The Core Aspects of Search Engine Optimisation Necessary to Move up the Ranking

The Core Aspects of Search Engine Optimisation Necessary to Move up the Ranking

Stephen O’Neill (University of Ulster, UK) and Kevin Curran (University of Ulster, UK)
DOI: 10.4018/978-1-4666-2041-4.ch022
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Abstract

Search engine optimization (SEO) is the process of improving the visibility, volume and quality of traffic to website or a web page in search engines via the natural search results. SEO can also target other areas of a search, including image search and local search. SEO is one of many different strategies used for marketing a website but SEO has been proven the most effective. An Internet marketing campaign may drive organic search results to websites or web pages but can be involved with paid advertising on search engines. All search engines have a unique way of ranking the importance of a website. Some search engines focus on the content while others review Meta tags to identify who and what a web site’s business is. Most engines use a combination of Meta tags, content, link popularity, click popularity and longevity to determine a sites ranking. To make it even more complicated, they change their ranking policies frequently. This paper provides an overview of search engine optimisation strategies and pitfalls.
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1. Introduction

Search Engine Optimisation (SEO) is the technique by which we can optimize a website in accordance with search engine requirements (Agarwal, 2009). It has transformed into a highly controlled science, crucial to every website marketing plan as it targets website traffic. When SEO started in late 1990’s it was easily manipulated and abused but search engines developed algorithms that would remove any factors that help influence a websites ranking, this solution was links, but with this development came problems and so Search Engines had to develop Link Building. This eventually stopped people manipulating their website rankings. The evolution of SEO happened with the introduction of Authority, this process was measuring the Authority of a website instead of the popularity of incoming links a website received. The search engine industry is always changing, and as industry standards and trends change so does the methods of SEO. Statistics (Porter, 2011) show how crucial SEO is to a website and how important it is to get ranked as high as possible.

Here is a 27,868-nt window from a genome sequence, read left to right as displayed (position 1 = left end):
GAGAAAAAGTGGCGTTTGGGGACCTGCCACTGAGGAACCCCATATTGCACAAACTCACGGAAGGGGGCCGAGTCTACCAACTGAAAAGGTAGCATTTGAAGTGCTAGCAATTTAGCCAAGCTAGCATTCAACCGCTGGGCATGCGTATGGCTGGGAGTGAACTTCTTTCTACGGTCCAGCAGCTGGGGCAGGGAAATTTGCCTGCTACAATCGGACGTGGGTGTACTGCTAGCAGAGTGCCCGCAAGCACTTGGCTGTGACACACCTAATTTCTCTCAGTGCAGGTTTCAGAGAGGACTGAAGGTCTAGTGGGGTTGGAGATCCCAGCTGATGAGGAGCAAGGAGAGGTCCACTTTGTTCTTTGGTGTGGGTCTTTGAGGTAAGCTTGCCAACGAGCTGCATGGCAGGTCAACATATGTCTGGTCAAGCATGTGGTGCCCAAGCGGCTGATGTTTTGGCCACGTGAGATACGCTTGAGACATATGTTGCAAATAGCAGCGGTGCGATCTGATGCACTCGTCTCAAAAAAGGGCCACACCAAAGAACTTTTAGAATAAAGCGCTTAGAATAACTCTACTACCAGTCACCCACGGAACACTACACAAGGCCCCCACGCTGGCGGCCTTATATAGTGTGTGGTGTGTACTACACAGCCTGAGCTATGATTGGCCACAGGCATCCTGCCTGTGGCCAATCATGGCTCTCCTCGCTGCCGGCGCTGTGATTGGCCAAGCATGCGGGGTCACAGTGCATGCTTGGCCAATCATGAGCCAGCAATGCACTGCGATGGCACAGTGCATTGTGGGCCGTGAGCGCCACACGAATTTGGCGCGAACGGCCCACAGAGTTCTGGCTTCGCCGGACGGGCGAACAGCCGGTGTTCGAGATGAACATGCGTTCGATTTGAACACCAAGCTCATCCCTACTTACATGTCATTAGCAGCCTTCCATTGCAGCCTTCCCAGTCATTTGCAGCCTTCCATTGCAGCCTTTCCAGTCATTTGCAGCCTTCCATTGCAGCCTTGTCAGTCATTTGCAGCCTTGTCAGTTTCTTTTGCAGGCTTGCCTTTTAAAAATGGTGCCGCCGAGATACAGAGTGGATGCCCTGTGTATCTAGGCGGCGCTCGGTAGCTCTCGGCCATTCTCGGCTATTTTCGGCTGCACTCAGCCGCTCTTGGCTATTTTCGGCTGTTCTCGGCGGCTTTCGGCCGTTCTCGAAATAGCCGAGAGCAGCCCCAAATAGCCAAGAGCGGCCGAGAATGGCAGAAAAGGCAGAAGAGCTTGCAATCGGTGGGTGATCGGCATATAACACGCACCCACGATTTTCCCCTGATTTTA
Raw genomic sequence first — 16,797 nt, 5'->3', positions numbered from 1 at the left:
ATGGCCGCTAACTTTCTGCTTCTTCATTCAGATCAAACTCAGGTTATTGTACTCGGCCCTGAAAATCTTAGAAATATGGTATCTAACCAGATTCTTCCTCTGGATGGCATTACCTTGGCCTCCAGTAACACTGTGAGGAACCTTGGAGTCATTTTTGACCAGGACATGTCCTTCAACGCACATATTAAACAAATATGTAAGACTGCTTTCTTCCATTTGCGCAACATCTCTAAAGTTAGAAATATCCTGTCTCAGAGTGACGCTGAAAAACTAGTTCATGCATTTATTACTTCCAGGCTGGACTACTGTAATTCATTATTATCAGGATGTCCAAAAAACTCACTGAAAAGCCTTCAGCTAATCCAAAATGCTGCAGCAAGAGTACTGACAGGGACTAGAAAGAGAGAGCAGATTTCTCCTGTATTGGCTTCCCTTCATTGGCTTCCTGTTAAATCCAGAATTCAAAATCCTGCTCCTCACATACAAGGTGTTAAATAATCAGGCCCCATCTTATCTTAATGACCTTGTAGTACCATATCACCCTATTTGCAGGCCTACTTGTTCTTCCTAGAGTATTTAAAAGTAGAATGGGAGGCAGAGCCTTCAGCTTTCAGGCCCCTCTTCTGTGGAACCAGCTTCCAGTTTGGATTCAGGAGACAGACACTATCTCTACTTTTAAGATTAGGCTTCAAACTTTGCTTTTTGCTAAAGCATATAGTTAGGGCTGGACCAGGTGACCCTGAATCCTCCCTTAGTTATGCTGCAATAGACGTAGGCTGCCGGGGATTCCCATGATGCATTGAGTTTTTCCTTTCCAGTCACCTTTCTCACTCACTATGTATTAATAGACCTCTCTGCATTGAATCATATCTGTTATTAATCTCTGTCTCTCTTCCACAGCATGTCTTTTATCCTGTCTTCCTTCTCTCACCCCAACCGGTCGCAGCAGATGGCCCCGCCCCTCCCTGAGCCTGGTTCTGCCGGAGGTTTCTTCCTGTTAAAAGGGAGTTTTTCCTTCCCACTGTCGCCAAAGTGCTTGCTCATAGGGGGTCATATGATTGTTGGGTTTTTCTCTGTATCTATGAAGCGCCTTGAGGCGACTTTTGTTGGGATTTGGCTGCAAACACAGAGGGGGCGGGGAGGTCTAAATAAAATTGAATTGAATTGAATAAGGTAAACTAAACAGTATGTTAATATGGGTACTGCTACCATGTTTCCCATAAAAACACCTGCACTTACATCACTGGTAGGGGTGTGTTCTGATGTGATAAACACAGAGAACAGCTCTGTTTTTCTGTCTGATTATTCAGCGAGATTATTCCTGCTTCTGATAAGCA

• 42% of search users click the top-ranking link.

  • 8% click the second-ranking link

  • 62% of search users click a link on the first page of search results

  • 23% of searches progress to the second page

  • 80% of unsuccessful searches are followed with keyword refinement.

  • 41% of searches unsuccessful after the first page choose to refine their keyword

  • 77% of search users choose organic over paid listing when searching

  • 67% choose organic search when purchasing

  • 40% of SEO campaigns aware of their ROI achieve returns in excess of 500%

It is important to understand that search engines read and like pure HTML. Major keywords should therefore be placed in the <HEAD> area by using Meta tags and repeated again in the <BODY> area of the page. It is also recommended to emphasize targeted key phrases by putting them in <h1> or <h2> tags plus the early paragraphs on the page. Another useful approach is to place information into all the <ALT> tags associated with each photo/picture. This will then tell search engine robots what the graphic is depicting. Time should be spent deliberating over the actual text surrounding a link (or links from other sites to your site). This is given special precedence by the engines and care should be taken to avoid ‘wasting’ keyword ‘points’ on senseless text such as ‘Click here to...’.

Search engines do not like Flash, JavaScript, Frames, words in graphics and (in many cases) dynamically produced pages (like .asp) which include symbols such as ? in the URL. These types of pages make it difficult to achieve good rankings. Static HTML pages are much more preferable for search engine listings. Spamming the engines is attempting to ‘fool’ the ranking system into presenting a ‘spammed’ site higher than it deserves to be in the results. All engines however are aware of spamming methods and there is a risk of becoming banned should a site be discovered to be using covert methods. Tricks that can get a site banned include repeating words over and over in tiny or invisible text, filling Meta tags with irrelevant terms, using competitor's names or trademarks and any other method of keyword 'stuffing'. Although meta tags are often ignored, search engines are aware that so-called 'experts' fill them with words to attract surfers so many now check to see if the words listed are actually on the web page, if they are not then a site could be downgraded or banned for spamming (Evans, 2007).

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